O’Laney now pursuing economics degree after transferring universities
By Sam Laskaris
His post-secondary career has taken various twists and turns.
But Vincent O’Laney, a 28-year-old member of Sagkeeng First Nation in Manitoba, is forging ahead with plans to graduate with his university degree by April of 2024.
O’Laney had begun his post-secondary schooling in 2018 at the University of Manitoba in Winnipeg.
After a year and a half at the school, taking business administration classes, he moved to Brandon in part to be closer to his partner.
A lot has changed in his life since then. O’Laney is now a father of two - son Cameron is four and daughter Callie turns two in April.
And he’s now a third-year economics student at Brandon University.
O’Laney said he much prefers Brandon University since it is a smaller school. Instead of having about 120 students like he had at some of his University of Manitoba classes, he is one of six students in an economics course. And there are about 20 students in each of his other classes.
“You can hear better and if you have a question, you don’t feel bad stopping the instructor,” O’Laney said of his current classes.
O’Laney is also thrilled he is one of eight recipients this year of the Indigenous Scholarship Program, delivered by Indspire.
The program, which offered $44,000 in funding this year, is a partnership between the CIBC and the National Indigenous Economic Education Foundation (NIEEF), Cando’s charitable organization, which provides scholarships, training and research funding to students involved in Indigenous community economic development.
Scholarship recipients received either $2,000, $5,000 or $10,000 in funding. O’Laney was one of the two $2,000 scholarship winners.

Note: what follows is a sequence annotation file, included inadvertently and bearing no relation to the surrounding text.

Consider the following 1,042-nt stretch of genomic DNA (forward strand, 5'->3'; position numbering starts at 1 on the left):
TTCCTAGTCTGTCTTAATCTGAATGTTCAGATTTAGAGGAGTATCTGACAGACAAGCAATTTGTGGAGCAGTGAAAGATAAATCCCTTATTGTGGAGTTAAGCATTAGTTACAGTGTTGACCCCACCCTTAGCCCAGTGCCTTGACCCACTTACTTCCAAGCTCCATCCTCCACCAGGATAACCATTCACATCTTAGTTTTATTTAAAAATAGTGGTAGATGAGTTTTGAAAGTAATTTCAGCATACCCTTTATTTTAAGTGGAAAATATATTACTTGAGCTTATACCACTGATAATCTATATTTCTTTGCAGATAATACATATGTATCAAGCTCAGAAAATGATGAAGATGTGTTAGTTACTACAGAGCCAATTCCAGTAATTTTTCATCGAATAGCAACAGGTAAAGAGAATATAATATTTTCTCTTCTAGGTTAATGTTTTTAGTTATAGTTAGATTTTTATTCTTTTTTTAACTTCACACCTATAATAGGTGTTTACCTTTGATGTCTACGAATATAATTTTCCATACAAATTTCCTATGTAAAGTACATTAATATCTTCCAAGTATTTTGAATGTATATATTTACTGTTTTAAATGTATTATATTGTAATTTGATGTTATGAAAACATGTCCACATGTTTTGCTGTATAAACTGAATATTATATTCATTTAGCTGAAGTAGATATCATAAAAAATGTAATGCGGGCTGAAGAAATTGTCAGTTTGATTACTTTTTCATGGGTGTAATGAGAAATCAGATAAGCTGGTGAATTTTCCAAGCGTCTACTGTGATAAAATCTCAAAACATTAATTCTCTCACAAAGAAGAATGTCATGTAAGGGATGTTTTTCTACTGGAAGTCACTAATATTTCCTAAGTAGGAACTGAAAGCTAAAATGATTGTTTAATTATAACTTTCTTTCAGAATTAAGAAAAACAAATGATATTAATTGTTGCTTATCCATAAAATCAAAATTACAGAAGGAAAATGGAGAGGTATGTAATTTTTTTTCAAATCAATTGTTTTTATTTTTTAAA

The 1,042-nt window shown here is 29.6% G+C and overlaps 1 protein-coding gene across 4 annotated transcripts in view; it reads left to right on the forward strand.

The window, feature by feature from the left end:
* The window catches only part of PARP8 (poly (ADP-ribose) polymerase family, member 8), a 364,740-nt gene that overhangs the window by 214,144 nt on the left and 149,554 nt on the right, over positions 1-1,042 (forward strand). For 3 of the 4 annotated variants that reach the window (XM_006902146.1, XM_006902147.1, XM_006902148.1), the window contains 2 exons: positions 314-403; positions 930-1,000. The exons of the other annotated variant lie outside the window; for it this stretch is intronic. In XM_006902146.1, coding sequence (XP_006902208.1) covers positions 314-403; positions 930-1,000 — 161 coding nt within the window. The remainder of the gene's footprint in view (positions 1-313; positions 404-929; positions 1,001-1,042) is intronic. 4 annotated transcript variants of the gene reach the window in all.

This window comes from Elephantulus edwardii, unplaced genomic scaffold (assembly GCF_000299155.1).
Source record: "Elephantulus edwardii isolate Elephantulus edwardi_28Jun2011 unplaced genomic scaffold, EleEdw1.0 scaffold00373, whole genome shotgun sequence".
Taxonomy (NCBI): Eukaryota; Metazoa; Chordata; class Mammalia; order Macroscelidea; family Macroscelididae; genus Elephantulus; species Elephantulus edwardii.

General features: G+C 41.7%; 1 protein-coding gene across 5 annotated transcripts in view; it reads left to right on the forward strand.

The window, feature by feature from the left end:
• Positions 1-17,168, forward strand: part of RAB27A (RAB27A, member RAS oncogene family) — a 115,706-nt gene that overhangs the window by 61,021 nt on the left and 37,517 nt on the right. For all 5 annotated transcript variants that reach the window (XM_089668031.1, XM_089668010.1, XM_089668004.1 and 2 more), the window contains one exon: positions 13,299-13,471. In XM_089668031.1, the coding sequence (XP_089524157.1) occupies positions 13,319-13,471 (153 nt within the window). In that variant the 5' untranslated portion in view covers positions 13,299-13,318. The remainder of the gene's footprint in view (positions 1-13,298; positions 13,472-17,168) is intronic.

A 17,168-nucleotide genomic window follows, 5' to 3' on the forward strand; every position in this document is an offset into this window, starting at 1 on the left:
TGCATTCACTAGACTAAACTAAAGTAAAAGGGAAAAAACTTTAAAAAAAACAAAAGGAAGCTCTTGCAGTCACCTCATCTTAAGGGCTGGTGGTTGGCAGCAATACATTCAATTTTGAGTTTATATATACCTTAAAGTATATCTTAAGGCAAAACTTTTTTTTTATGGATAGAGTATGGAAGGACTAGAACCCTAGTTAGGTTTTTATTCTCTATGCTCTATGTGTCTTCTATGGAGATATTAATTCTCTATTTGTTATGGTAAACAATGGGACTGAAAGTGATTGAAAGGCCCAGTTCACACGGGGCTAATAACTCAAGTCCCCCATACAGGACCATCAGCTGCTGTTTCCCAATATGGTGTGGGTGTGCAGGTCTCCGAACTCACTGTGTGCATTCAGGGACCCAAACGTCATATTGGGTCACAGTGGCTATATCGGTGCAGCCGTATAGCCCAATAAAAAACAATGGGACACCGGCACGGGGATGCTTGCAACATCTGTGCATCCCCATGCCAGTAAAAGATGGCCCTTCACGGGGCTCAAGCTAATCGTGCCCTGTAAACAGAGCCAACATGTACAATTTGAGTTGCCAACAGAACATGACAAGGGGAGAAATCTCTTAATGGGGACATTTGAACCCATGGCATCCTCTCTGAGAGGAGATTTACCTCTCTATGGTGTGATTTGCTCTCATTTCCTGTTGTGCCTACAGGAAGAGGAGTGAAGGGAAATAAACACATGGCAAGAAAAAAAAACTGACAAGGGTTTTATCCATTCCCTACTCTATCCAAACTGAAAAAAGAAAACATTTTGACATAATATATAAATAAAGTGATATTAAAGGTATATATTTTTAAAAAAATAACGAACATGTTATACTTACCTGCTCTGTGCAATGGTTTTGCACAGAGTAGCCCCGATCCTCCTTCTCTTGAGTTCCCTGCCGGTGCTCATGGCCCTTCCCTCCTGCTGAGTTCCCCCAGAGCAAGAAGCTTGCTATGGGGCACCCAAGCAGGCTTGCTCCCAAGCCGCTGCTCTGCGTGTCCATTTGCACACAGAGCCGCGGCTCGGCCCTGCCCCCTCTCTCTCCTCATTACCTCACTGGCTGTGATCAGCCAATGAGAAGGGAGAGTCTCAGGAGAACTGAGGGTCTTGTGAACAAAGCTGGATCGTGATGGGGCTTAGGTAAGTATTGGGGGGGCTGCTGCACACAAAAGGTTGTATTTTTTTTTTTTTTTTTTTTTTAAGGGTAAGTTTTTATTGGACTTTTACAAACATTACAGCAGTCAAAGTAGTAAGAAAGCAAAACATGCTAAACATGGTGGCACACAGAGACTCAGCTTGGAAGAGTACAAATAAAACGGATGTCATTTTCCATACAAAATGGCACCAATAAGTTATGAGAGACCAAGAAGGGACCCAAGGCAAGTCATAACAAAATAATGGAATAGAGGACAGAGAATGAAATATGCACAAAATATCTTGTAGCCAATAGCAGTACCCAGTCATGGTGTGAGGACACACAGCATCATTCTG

“I used it to pay most of my credit card off,” he said. “And I took my family out. We went to a hotel with a swimming pool.”
O’Laney added receiving any type of scholarship involving cash is welcome.
“Everybody is struggling financially these days,” he said. “It makes you feel good and that you’re doing something right.”
Besides his national scholarship, O’Laney is also receiving a bit of other financial support.
“Our First Nation pays for us to go to school,” he said, adding Sagkeeng provides him with $1,000 every two weeks to help cover some of his expenses.
O’Laney is not quite sure how he will put his economics degree to good use upon graduation.
“I have a friend who is working for the Treaty One Development Corporation who is helping to build urban reserves in Winnipeg,” he said. “I’m hoping to do something along those lines, maybe even in my community.”
Though he is hoping to work for a bit after finishing off his current degree, O’Laney believes there’s a good chance he will return to school one day.
“I also have a dream of being a teacher,” he said, adding he just might follow in the footsteps of his mother, who has been a social studies teacher for about three decades at a school in his First Nation.